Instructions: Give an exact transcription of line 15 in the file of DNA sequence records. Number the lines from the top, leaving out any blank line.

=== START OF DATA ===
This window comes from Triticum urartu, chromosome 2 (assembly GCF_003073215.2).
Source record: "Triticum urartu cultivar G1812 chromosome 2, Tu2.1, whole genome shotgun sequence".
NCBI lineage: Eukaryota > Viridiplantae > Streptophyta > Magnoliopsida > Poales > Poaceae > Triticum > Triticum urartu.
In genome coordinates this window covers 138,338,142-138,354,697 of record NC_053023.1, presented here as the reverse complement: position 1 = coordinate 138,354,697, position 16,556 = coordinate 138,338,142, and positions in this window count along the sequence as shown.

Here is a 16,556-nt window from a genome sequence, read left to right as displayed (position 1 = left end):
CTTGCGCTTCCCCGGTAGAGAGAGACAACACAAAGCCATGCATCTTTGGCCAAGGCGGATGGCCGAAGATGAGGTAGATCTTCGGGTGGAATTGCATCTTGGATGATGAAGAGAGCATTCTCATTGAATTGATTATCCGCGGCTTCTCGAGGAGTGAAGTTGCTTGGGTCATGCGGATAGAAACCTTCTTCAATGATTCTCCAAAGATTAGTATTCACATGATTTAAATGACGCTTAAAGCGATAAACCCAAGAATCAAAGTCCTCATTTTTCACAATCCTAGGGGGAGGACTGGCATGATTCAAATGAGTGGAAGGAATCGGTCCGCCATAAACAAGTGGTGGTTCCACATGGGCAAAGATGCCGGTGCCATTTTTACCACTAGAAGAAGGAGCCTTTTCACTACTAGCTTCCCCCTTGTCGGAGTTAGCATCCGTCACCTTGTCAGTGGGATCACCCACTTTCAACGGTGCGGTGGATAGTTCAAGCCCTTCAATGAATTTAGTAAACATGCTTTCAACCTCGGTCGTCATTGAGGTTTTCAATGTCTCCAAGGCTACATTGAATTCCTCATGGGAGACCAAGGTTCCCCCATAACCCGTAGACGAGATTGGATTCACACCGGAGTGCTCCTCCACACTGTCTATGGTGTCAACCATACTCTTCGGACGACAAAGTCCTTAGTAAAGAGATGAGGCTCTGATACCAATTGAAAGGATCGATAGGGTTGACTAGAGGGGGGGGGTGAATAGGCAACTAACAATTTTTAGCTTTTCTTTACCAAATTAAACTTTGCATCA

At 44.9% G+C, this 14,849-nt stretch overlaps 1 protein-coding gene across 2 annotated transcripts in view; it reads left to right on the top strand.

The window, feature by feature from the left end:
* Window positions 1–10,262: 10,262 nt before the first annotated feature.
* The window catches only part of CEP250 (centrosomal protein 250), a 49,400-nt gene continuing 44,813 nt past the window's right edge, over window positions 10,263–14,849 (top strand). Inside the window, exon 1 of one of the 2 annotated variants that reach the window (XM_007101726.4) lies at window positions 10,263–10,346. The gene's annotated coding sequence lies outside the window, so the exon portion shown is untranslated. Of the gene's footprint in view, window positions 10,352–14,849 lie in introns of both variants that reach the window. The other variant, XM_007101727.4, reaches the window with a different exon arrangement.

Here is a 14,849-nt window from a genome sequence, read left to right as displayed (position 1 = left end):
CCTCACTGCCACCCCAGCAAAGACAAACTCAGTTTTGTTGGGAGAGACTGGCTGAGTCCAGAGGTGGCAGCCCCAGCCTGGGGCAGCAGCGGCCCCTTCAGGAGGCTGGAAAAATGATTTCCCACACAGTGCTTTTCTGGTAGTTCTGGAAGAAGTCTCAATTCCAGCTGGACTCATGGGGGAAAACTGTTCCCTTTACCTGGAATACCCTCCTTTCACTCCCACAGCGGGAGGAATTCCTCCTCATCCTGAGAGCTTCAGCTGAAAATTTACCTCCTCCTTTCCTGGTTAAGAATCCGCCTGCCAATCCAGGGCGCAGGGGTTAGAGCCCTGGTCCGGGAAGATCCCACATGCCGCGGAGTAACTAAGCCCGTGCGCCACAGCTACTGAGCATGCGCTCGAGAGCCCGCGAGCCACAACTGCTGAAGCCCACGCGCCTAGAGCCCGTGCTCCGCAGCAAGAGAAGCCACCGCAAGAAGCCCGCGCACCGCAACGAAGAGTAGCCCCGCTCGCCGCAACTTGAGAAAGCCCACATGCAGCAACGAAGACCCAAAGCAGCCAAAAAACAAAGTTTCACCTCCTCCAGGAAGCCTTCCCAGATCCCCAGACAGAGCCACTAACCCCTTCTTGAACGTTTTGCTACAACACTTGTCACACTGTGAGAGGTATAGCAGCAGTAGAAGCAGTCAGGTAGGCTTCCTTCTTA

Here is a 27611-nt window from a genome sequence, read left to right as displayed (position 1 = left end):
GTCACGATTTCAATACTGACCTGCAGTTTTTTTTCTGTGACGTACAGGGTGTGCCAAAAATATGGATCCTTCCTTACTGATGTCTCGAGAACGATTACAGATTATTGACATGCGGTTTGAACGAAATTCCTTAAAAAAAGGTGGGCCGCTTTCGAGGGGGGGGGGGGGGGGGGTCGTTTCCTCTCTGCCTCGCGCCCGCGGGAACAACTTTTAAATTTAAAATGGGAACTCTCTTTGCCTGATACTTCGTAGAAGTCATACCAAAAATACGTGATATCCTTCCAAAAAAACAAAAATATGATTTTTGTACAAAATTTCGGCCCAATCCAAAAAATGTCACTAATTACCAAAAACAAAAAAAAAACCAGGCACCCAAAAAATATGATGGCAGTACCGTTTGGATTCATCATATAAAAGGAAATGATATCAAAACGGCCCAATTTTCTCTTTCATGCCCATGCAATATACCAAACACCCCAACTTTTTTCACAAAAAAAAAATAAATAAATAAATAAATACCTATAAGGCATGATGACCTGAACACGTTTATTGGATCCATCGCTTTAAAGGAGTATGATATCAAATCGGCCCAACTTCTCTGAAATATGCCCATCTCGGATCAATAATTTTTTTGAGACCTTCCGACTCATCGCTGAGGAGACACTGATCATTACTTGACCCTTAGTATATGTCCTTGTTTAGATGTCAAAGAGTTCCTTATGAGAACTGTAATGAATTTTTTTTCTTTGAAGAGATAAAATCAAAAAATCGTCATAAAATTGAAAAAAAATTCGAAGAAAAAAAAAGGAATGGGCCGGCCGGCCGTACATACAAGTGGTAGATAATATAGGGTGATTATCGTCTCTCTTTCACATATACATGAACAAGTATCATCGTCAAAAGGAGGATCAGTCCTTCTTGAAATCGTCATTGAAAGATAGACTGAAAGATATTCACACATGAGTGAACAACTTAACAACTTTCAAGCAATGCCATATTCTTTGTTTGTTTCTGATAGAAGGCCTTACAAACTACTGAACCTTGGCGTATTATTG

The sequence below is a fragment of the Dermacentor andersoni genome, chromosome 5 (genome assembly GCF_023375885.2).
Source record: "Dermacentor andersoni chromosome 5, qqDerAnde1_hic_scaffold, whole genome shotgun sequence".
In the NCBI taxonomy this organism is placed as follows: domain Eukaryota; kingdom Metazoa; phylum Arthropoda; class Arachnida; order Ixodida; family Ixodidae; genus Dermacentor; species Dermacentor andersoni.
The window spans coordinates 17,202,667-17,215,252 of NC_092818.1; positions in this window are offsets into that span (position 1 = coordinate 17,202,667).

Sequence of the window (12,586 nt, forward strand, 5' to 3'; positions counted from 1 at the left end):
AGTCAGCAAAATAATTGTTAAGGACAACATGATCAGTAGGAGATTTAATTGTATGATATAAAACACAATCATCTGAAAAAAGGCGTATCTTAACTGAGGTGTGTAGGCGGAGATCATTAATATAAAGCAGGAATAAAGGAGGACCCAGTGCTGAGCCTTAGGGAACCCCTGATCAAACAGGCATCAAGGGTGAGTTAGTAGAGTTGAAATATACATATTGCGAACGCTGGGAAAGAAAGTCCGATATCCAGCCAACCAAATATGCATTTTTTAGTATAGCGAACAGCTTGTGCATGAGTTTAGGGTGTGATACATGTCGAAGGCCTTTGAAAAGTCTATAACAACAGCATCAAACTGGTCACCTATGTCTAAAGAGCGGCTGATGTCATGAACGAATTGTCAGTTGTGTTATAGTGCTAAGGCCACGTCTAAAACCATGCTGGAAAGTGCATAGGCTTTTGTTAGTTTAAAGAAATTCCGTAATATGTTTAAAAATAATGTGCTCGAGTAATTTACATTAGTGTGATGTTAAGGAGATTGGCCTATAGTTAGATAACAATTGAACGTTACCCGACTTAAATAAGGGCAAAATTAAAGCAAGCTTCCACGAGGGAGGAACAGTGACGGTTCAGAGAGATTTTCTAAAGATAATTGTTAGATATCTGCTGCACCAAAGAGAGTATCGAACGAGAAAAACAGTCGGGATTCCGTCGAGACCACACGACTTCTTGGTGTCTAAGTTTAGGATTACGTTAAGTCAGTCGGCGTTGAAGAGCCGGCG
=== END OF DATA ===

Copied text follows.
The sequence below is a fragment of the Dermacentor andersoni genome, chromosome 5 (genome assembly GCF_023375885.2).